Fluke Fishing In The Summer

Why fluke fishing

For the landlocked New Jersey longrodder catching fish during the day in the month of July is about as exciting as watching horseshoe crabs move along the beach. Changing environmental conditions that are indicative of our summer season have created the so-called, “summer doldrums” that are as much a nemesis as her winter counterpart, “cabin fever”. Such things as very warm surf temperatures that are approaching seventy degrees, little or no wave action or white water, and a sun that is high in the sky all contribute to putting the bass into their summer siesta mode.

While it is not impossible to hook into a linesider at this time your most opportunistic encounters will be at dawn , dusk, or during the nighttime hours. Night owls that can adjust their schedules so that their day is basically when every “non-fisher type person” is sleeping can still be rather successful. You will find that both the beachfronts and back bays will be viable options. Not only will bass be cooperating but weakfish will also be more than willing to strike out at your fly.

Some other options that you have at this time are to shift to the boat or kayak and head offshore and work some of the rock piles, lumps, or ridges that are holding fish. In this case however it is usually necessary to anchor up and to create a chum slick to bring the fish up towards the boat. Or you could cruise the open offshore waters running down pelagic schools of bluefish, dolphin, and tuna.

Many longrodders however are not fortunate enough to have these boat options available to them so they are stuck on foot. There is one saving grace that can occur during July that is worth mentioning at this point. This is a wind occurrence that can temporarily have a positive effect on the fishery and actually turn the bass on in the surf.

This would be the presence of a strong south wind for several days. This wind will produce an upwelling of much colder bottom water bringing it to the surface. As a result it is not uncommon to see surf temperatures drop from the upper sixties to mid-fifty degree ranges. This phenomenon will put the bass on the feed particularly at dawn and dusk and sometimes during the daytime hours. This event is short-lived however as the dominant west winds of the summer quickly return and warm the water once again while flattening it out.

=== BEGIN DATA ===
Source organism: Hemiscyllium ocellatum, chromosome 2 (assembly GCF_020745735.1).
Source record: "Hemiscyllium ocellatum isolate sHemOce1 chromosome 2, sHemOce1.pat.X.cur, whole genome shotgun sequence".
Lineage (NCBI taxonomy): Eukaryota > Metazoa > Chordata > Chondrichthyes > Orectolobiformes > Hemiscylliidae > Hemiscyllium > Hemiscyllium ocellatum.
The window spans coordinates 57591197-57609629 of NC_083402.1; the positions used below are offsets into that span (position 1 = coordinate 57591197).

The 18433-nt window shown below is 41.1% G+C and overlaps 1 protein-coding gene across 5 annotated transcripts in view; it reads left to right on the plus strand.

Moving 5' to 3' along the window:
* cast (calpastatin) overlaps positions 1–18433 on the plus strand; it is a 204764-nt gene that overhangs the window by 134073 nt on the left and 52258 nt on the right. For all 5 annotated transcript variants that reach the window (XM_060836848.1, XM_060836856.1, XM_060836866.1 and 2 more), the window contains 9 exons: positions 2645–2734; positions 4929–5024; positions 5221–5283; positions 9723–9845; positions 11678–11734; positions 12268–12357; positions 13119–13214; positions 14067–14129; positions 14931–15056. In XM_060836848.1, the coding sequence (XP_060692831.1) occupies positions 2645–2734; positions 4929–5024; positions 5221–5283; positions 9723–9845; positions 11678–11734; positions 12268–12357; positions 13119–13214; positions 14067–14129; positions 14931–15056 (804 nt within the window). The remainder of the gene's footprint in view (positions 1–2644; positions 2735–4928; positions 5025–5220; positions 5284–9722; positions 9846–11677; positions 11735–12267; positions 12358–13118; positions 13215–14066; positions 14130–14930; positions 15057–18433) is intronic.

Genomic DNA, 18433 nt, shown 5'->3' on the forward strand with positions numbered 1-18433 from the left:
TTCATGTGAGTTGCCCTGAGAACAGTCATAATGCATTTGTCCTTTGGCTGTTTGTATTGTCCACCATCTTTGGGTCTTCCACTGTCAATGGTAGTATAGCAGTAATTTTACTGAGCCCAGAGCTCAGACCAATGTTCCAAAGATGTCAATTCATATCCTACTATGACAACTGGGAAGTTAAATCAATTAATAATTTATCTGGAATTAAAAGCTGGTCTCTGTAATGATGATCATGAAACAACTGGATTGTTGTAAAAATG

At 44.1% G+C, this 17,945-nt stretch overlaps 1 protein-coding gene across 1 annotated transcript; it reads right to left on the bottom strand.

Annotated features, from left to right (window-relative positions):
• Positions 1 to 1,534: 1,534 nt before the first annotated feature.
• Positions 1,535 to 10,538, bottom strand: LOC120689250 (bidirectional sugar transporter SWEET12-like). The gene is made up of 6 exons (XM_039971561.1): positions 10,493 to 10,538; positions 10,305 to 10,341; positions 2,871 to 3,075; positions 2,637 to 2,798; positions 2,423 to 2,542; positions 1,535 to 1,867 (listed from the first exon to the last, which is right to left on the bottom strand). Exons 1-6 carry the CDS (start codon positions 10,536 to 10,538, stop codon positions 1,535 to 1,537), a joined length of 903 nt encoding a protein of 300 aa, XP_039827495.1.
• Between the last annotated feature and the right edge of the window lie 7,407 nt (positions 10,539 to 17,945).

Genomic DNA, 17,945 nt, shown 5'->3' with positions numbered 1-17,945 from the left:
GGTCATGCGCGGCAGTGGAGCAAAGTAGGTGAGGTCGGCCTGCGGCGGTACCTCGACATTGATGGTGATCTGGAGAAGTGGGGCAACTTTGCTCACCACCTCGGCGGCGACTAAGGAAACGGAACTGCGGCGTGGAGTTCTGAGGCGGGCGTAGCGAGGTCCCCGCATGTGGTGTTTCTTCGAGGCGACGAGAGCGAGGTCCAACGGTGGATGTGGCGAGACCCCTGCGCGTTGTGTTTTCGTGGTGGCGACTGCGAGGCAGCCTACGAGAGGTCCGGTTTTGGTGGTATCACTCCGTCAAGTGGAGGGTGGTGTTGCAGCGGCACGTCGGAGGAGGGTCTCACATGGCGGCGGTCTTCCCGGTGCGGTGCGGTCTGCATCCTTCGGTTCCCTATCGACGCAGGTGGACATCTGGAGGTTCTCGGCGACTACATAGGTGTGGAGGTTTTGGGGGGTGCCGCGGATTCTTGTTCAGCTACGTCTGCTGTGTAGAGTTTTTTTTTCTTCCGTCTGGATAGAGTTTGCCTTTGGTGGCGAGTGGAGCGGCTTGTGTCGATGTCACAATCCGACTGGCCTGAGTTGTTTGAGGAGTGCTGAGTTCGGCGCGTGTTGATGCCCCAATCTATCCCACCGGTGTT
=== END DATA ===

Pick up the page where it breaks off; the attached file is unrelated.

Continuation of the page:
So what is the salty longrodder to do if he wants to put a bend in his rod during this doldrums period? Well, how about targeting fluke with the fly rod. Fluke, you say, never heard of that one. Many longrodders probably have hooked one or two and think it is “just a fluke”, but because of their aggressive nature these tasty flatfish are a viable option for the summer longrodder. They will strike out at your fly and keep you busy when our other species are taking a break. “It’s no fluke” when you when your sites are set on hooking one and you do. Here’s what you need to know.

Fluke, (Paralichthys dentatus) are one of New Jersey’s two most common flatfish, the other being the winter flounder. Fluke will begin to migrate towards our beaches in the early spring and first catches are usually recorded around the first of May. They will move westward from their easterly wintering grounds near the edge of the continental shelf.

Anatomy of a fluke

photographer Life Style/Shutterstock.com

One of the most peculiar characteristics of this fish is its appearance. It is a flat left-sided fish. When we look at the fish as it lays on the bottom the top of the fish is actually its left side. This is where you will find both eyes and a side that is heavily pigmented. In contrast its belly or right side is white.

The coloration of the fluke will vary depending on where the fish is located. Fluke that inhabit muddy bottoms will be a very dark brown or even blackish in appearance whereas fluke that inhabit sandy bottoms will be much lighter. Light to dark mottled patterns of spots and blotches will also be evident.